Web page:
Luckily that film came along in 2003 with X2 (also by Bryan Singer), which saw Colonel William Striker attack Xavier’s school and reveal some key background information about Wolverine, which would be later touched upon more in another film. X2 had so many great aspects to it: the team up of Magneto and Mystique with the X-Men to help take down Striker, the fight between Wolverine and Lady Deathstrike who proved to be quite a match for him – her skeleton also being made from Adamantium and the amazing dam-bursting ending which saw the loss of one of the main characters. Not to mention the introduction of mutants Colossus, Pyro and Night Crawler. The X-Men films were just getting better as they went along.xmen2dvd-300aHowever that all changed, with the Brett Ratner directed X-Men: The Last Stand. It wasn’t that the third instalment to the franchise was a bad film all round, it was mainly because it seemed like Ratner thought that the only way to keep the audience interested was to kill off two of the main characters, which really didn’t work. There was such potential for this to be a great part of the X-Men films, with more comic book mutants being added to the line-up – Angel and Beast. Plus the transformation of Jean Grey into the Phoenix, but it only touched on the background of the Phoenix, and before we knew it the film was over. Yes the mutant vs mutant battle in the conclusion was quite spectacular, but the end of this X-Men trilogy should have had a better climax.Last_stand_posterThere are so many mutants in the X-Men universe that the films could not end there, so once the trilogy was over FOX decided to look into the backgrounds of singular characters. The first to get this treatment was probably the most famous member of the group, Wolverine, with X-Men Origins: Wolverine. At first it seemed like this film couldn’t go wrong, director Gavin Hood took everyone’s favourite x-man and made a film about his life and his back story. The story line was great as it showed Wolverine from his childhood to the point when he received his Adamantium claws. It also showed the reason for his hatred for his brother Sabretooth and introduced yet more characters to an audience unfamiliar with the comics: Gambit, The Blob, Emma Frost and Deadpool. This is where it’s downfall was though, bringing in too many characters to the plot, half of which weren’t even needed. To make things worse the ending completely messed up the comic book time line, which saw Charles Xavier standing as an old man, when he was actually injured quite young. Looking back, I have to say that I think the best part was the opening sequence showing Wolverine and Sabretooth fighting through every battle since the civil war, and it gradually began going since hill since then, also no amount of new characters will make up for the terrible portrayal of Deadpool.2009-x_men_origins_wolverine-3Luckily there was a light at the end of the tunnel, and that light was director Matthew Vaughn (Kick-Ass, Layer Cake), who brought back the uncanny X-Men that everyone loved. ‘X-Men: First Class’ was another X-Men origins film, and this time took the audience back to before the super-group were formed, and when Charles Xavier and Erik Lensherr (Professor X and Magneto) were good friends. They both meet after chasing the same villain -Sebastian Shaw- and begin going around the country recruiting members to their team, such as: Banshee and Riptide. In the process of doing so they meet a pissed off Wolverine who just throws profanity their way. From start to finish the film was just spectacular, and one of the main reasons is because it made you feel the emotions of the characters. It showed you the bonds that were broken when Charles and Erik decided to go their separate ways: Charles and Erik’s friendship, the half brother and sister Charles and Raven (Mystique) and the romantic connection between Raven and Hank (Beast). All of the actors gave stellar performances – James McAvoy, Michael Fassbender, Jennifer Lawrence, Kevin Bacon – which added more to the best X-Men film (apart from maybe X2) so far. After watching said film, it made me see the previous X-Men films in a different light, and wonder what the heroes and villains must be thinking when deciding on certain tasks against the very people that they used to call their friends.xmen_first_class_ver6Wolverine is once again getting the chance to show audiences why he is one of the most loved X-Men in 2013, especially after X-Men Origins: Wolverine failed to dazzle. Hugh Jackman returns to the role of the Adamantium clawed crusader for the sixth film, and this time his journey takes him to modern day Japan, as he is given the opportunity to get rid of his immortal capabilities and become human. However The Silver Samurai may stand in his way, and will force him to fight in a different way due to him now being so vulnerable.the-wolverine-2013-movie-poster-600x889Although ‘The Wolverine’ is going to be this summers big X-Men blockbuster, it is nothing compared to what we are to expect in 2014. ‘X-Men: Days Of Future Past’ is set to be the biggest and most adventures X-Men film yet. Taken straight from an ‘Uncanny X-Men’ comic book story from the 1980s, the film has a time-travel story line and jumps from a dystopian future where mutants are almost extinct, to the early 1970s – which is set 10 years after X-Men: First Class. The list of things which are hinting at this being the best X-Men film so far is ridiculous, first of all Bryan Singer (X-Men, X2) is back in the director’s spot to clean up the damage left by X-Men: The Last Stand, and Matthew Vaughn, the man responsible for X-Men: First Class, is scripting the film. Not to mention Patrick Stewart, Ian McKellen, Ellen Page, Hugh Jackman, Halle Berry and Daniel Cudmore are set to reprise their roles as Professor X, Magneto, Shadowcat, Wolverine, Storm and Colossus. Then there’s Jennifer Lawrence, Michael Fassbender, James McAvoy and Nicholas Hoult starring once again as Mystique, Magneto, Professor X and Beast – when the film skips to the past. The Sentinels, giant robots who hunt mutants, are also finally being introduced to the X-Men franchise. They were briefly seen in X-Men: The Last Stand when the team were training – Wolverine cut it’s head off. Being a big part of the comic book universe it is good to see them finally appearing in an X-Men film as they will make a worthy villain. The expectations for X-Men: Days Of Future Past are quite high, but with the people who are behind it, it is sure to be a mind-blowing experience, even though there will still be no leather suits…maybe next time.x-men-days-of-future-pastThe Wolverine – July 2013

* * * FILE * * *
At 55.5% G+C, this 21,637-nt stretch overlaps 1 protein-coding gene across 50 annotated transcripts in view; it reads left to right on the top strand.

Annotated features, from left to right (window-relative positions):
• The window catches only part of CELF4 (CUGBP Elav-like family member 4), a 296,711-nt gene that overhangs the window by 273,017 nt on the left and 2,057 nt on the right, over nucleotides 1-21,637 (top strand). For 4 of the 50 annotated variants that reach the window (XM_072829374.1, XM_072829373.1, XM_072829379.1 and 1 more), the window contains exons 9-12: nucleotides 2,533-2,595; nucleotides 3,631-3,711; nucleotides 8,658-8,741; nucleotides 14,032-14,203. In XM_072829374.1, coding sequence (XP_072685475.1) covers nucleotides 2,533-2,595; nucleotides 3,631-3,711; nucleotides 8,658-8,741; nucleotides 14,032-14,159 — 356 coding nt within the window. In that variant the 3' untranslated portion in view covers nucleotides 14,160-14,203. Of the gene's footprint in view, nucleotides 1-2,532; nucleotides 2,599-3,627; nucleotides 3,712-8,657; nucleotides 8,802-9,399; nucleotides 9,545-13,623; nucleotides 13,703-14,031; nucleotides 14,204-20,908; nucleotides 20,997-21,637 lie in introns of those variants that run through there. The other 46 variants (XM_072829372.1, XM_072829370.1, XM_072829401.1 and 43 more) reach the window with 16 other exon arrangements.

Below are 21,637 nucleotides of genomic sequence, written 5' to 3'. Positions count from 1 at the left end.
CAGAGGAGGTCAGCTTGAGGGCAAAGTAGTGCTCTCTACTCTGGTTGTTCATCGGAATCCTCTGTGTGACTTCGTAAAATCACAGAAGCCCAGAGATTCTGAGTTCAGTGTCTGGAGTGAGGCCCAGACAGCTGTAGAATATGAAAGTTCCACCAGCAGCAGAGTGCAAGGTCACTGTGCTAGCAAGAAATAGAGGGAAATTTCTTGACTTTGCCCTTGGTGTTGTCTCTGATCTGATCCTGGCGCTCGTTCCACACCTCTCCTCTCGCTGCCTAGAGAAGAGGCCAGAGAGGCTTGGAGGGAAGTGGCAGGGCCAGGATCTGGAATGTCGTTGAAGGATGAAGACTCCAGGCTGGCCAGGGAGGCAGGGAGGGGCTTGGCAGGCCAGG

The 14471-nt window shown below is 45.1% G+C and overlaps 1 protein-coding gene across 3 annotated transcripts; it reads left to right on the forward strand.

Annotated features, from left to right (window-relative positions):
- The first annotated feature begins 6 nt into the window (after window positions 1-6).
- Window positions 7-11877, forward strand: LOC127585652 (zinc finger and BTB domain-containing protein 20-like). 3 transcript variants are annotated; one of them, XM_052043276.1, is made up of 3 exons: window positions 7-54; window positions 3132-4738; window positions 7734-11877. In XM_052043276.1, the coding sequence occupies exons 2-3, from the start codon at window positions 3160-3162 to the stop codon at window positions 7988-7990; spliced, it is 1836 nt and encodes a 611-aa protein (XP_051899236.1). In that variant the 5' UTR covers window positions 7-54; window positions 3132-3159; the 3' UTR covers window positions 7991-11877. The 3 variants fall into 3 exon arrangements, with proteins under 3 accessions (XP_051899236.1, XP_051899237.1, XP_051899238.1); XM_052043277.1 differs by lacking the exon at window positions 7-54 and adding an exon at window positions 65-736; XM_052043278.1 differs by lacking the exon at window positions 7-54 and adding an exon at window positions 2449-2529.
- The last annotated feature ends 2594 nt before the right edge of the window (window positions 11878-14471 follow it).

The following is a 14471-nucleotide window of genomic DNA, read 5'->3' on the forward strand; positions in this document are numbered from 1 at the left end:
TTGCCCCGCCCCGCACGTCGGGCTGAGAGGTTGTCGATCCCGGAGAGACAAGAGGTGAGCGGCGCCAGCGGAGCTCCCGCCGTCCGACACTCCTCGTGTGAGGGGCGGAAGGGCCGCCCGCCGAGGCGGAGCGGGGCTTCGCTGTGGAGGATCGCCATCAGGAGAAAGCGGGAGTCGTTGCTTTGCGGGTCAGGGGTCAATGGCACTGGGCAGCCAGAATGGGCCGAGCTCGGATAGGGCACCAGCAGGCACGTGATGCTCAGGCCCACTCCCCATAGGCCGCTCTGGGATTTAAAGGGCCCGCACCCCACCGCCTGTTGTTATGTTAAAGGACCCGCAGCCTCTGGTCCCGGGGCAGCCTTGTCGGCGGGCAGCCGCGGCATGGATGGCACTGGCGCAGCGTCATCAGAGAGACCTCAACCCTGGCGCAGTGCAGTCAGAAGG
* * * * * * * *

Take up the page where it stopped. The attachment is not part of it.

X-Men: Days Of Future Past – July 2014